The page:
En español | Time was, the dead of summer was considered the Dead Zone for Hollywood movies: the studios assumed most folks, instead of sitting in dark theaters, would rather be outdoors hitting balls, jumping from rope swings, or sipping sarsaparillas (or whatever it was people used to do in the summer). Thus, when the sun hung high in the sky, theaters were given over largely to low-budget B-movie quickies.
See also: 2010 summer movie preview.
Although a scattering of iconic crowd pleasers popped up in the summer months, most film historians agree that it was "Jaws" that changed the hot-weather screen landscape forever. Steven Spielberg’s 1975 story of a big fish crashing the Fourth of July party on Amity Island ushered in the era of summertime mega-epics. These were films meant to be more than just movies; they were crafted to be events, the kinds of cultural landmarks people planned for, participated in, and then shared over and over.
Here are my choices for the ten greatest summer movies ever. You'll not find any of recent vintage—let's let the newer ones percolate a bit, to see if they stand the test of time. This is, of course, the definitive final say on the matter, and no further films can ever be considered (that is, unless you want to chime in with your opinions at our Movies for Grownups Online community).
The Wizard of Oz (1939) This was always shown on TV during the winter months when I was a kid, so I was surprised to discover that Judy Garland & Co. first went skipping down the Yellow Brick Road in August of ’39. "Oz" didn’t start a trend of big-budget summer extravaganzas—World War II may have had something to do with that—but it was a movie that could be mined for meaning and enjoyment equally by kids and grownups. Dorothy’s isolation and homesickness resonated with kids, but the next time you sit down with "Oz", get a load of the sly, unexpectedly irreverent performances by vaudevillian pros Jack Haley, Ray Bolger, and Bert Lahr.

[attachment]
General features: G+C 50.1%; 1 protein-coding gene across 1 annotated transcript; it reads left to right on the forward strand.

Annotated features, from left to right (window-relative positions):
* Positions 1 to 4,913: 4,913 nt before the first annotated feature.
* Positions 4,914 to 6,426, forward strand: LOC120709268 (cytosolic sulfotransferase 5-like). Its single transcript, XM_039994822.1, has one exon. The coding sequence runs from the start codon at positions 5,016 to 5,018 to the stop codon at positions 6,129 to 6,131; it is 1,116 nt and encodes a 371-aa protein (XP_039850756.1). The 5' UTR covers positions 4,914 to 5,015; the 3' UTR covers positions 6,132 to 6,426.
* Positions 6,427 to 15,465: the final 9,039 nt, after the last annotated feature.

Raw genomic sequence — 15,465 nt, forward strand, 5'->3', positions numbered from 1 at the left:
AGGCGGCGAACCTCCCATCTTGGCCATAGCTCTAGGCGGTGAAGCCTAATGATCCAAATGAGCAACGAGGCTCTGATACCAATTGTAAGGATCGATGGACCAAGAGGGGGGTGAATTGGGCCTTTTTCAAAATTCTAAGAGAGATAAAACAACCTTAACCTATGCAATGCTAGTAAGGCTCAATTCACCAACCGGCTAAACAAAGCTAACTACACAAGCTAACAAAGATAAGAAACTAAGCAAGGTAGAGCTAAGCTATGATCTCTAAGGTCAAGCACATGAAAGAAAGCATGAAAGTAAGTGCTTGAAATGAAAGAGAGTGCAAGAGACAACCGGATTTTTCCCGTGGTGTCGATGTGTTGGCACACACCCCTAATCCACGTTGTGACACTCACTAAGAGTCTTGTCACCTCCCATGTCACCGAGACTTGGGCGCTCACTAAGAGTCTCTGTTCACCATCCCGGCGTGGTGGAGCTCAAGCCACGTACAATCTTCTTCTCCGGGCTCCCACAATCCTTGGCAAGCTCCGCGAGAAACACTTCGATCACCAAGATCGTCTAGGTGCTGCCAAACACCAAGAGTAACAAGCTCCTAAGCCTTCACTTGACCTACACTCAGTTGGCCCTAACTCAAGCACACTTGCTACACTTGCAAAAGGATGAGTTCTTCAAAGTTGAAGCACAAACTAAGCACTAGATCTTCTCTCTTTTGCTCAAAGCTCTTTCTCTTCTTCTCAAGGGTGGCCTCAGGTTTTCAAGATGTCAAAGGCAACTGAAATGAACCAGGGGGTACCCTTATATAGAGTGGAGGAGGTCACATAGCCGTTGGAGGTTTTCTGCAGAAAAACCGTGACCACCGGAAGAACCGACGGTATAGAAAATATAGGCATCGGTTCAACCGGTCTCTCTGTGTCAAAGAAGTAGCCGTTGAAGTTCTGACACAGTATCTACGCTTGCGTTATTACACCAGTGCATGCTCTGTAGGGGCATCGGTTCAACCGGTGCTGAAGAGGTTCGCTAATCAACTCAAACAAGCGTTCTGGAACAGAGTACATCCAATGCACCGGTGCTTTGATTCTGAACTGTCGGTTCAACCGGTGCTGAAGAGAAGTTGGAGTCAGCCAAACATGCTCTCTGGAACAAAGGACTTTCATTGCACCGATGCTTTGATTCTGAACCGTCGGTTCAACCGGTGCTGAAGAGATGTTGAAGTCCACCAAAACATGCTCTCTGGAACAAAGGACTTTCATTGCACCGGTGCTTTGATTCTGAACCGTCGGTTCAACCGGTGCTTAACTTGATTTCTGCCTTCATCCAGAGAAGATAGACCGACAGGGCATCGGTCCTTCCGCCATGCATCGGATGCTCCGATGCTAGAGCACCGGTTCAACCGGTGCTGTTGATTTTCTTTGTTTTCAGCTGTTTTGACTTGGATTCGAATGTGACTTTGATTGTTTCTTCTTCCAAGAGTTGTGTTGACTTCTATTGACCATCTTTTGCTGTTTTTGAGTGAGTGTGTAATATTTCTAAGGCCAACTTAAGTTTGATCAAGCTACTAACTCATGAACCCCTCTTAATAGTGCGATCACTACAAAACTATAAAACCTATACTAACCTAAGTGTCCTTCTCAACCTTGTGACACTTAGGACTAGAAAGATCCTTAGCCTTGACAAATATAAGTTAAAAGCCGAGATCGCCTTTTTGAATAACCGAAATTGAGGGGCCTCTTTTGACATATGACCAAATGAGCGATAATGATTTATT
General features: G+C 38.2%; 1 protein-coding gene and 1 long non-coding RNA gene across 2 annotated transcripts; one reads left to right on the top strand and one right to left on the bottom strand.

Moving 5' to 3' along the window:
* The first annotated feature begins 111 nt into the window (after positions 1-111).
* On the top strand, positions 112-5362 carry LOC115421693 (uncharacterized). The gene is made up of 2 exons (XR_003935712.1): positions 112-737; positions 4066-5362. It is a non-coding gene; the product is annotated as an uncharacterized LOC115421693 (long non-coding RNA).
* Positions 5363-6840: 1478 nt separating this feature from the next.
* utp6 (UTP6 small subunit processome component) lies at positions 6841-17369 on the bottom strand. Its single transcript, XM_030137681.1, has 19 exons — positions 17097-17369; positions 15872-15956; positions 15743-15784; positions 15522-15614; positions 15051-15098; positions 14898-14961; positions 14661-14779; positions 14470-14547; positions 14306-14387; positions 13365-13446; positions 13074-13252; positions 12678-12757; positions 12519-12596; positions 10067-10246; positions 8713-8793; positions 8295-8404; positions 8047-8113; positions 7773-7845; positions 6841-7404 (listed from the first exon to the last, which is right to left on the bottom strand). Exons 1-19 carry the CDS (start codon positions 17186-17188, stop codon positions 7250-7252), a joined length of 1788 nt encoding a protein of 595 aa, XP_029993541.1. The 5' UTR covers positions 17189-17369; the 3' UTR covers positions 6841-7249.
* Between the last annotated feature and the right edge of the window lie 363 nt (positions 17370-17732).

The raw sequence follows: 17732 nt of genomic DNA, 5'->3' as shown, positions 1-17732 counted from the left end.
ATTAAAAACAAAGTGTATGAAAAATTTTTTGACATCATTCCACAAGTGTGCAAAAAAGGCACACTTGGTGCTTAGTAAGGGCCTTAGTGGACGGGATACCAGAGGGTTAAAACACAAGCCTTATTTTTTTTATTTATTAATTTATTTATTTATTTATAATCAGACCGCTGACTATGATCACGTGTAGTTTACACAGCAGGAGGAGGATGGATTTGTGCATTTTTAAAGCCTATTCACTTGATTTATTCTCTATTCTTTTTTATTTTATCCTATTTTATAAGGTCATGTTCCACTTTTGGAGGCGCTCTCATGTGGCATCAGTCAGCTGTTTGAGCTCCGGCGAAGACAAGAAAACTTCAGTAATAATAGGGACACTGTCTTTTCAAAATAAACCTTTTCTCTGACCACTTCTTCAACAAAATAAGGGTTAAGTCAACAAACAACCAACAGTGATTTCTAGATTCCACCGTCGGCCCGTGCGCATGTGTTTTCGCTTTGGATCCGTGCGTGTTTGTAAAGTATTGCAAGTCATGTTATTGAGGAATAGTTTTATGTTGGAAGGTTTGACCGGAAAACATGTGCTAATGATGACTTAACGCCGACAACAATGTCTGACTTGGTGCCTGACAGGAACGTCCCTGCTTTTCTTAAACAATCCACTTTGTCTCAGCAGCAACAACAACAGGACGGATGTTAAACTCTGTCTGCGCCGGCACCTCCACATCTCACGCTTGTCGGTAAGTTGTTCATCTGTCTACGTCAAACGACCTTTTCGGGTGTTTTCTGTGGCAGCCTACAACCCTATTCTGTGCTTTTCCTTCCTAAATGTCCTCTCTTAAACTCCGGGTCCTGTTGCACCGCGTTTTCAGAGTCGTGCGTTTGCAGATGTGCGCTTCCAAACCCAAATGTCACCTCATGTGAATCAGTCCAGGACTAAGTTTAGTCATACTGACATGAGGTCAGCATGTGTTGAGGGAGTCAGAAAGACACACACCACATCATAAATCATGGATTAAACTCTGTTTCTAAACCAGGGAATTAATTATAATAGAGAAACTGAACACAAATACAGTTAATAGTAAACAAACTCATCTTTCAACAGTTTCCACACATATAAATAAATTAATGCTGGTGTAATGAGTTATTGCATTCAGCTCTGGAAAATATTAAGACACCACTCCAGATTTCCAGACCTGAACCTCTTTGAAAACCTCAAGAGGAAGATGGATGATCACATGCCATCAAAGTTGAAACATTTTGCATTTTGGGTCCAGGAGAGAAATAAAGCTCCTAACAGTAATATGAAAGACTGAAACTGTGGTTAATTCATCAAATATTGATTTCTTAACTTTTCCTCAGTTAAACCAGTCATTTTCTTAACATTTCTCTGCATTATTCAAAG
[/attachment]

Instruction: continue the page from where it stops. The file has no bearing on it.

Psycho (1960) Working on a tight budget with a pickup crew from his TV series, "Alfred Hitchcock Presents", Hitchcock whipped up this astonishingly stark, deceivingly complex study of murderous insanity as a nasty surprise for summer moviegoers. By now we all know that Janet Leigh meets the business end of a kitchen knife in a shower. But just imagine how disorienting it must have been for those first audiences, who had been duped into thinking she was the film’s main character, only to see her killed off one-third of the way through. Hitch’s audacity is still potent 50 years later.
A Hard Day’s Night (1964) They had no choice but to release this one during the summer months—otherwise America’s schools would have been emptied of hooky-playing young girls, screaming at matinees, totally engrossed in determining once and for all if they liked the Smart One, the Cute One, the Quiet One, or the Funny One best. Beatlemania was at its peak in the summer of ’64, so the success of the Fab Four’s first movie was a lock. The biggest surprise came for those parents who were dragged along for the afternoon: not only were the Lads From Liverpool charming and smart, but their music, well, it wasn’t bad at all. And the direction by Richard Lester, innovative in its editing, revolutionary in its mockumentary approach to storytelling, clearly had one foot in the future of filmmaking.